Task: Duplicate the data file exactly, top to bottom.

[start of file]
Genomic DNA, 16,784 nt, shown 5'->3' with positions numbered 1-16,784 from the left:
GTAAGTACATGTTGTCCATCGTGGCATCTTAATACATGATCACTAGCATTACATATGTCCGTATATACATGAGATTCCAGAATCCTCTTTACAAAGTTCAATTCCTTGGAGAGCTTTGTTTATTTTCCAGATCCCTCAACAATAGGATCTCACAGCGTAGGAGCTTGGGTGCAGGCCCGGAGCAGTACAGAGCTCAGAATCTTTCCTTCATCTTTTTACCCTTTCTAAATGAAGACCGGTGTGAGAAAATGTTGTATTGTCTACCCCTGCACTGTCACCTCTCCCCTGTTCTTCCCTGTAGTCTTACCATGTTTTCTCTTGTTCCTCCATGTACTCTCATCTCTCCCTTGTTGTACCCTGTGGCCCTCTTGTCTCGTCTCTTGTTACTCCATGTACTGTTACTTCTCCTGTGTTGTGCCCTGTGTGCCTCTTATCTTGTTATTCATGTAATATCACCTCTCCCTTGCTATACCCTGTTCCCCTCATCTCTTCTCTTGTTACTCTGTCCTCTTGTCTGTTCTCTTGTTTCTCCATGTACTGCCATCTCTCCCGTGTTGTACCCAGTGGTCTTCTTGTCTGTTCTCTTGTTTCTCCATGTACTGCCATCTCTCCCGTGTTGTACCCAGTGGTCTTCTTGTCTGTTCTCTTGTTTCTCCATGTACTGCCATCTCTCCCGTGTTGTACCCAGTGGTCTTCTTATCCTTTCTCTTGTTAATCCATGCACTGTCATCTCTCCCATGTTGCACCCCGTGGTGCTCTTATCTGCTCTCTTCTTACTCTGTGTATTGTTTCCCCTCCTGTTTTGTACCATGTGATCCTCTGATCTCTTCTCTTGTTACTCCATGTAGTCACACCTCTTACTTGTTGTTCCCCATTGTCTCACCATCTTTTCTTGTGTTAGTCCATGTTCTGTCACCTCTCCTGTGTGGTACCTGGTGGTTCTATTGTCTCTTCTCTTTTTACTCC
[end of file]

Genomic DNA, 16,784 nt, shown 5'->3' with positions numbered 1-16,784 from the left:
GTAAGTACATGTTGTCCATCGTGGCATCTTAATACATGATCACTAGCATTACATATGTCCGTATATACATGAGATTCCAGAATCCTCTTTACAAAGTTCAATTCCTTGGAGAGCTTTGTTTATTTTCCAGATCCCTCAACAATAGGATCTCACAGCGTAGGAGCTTGGGTGCAGGCCCGGAGCAGTACAGAGCTCAGAATCTTTCCTTCATCTTTTTACCCTTTCTAAATGAAGACCGGTGTGAGAAAATGTTGTATTGTCTACCCCTGCACTGTCACCTCTCCCCTGTTCTTCCCTGTAGTCTTACCATGTTTTCTCTTGTTCCTCCATGTACTCTCATCTCTCCCTTGTTGTACCCTGTGGCCCTCTTGTCTCGTCTCTTGTTACTCCATGTACTGTTACTTCTCCTGTGTTGTGCCCTGTGTGCCTCTTATCTTGTTATTCATGTAATATCACCTCTCCCTTGCTATACCCTGTTCCCCTCATCTCTTCTCTTGTTACTCTGTCCTCTTGTCTGTTCTCTTGTTTCTCCATGTACTGCCATCTCTCCCGTGTTGTACCCAGTGGTCTTCTTGTCTGTTCTCTTGTTTCTCCATGTACTGCCATCTCTCCCGTGTTGTACCCAGTGGTCTTCTTGTCTGTTCTCTTGTTTCTCCATGTACTGCCATCTCTCCCGTGTTGTACCCAGTGGTCTTCTTATCCTTTCTCTTGTTAATCCATGCACTGTCATCTCTCCCATGTTGCACCCCGTGGTGCTCTTATCTGCTCTCTTCTTACTCTGTGTATTGTTTCCCCTCCTGTTTTGTACCATGTGATCCTCTGATCTCTTCTCTTGTTACTCCATGTAGTCACACCTCTTACTTGTTGTTCCCCATTGTCTCACCATCTTTTCTTGTGTTAGTCCATGTTCTGTCACCTCTCCTGTGTGGTACCTGGTGGTTCTATTGTCTCTTCTCTTTTTACTCC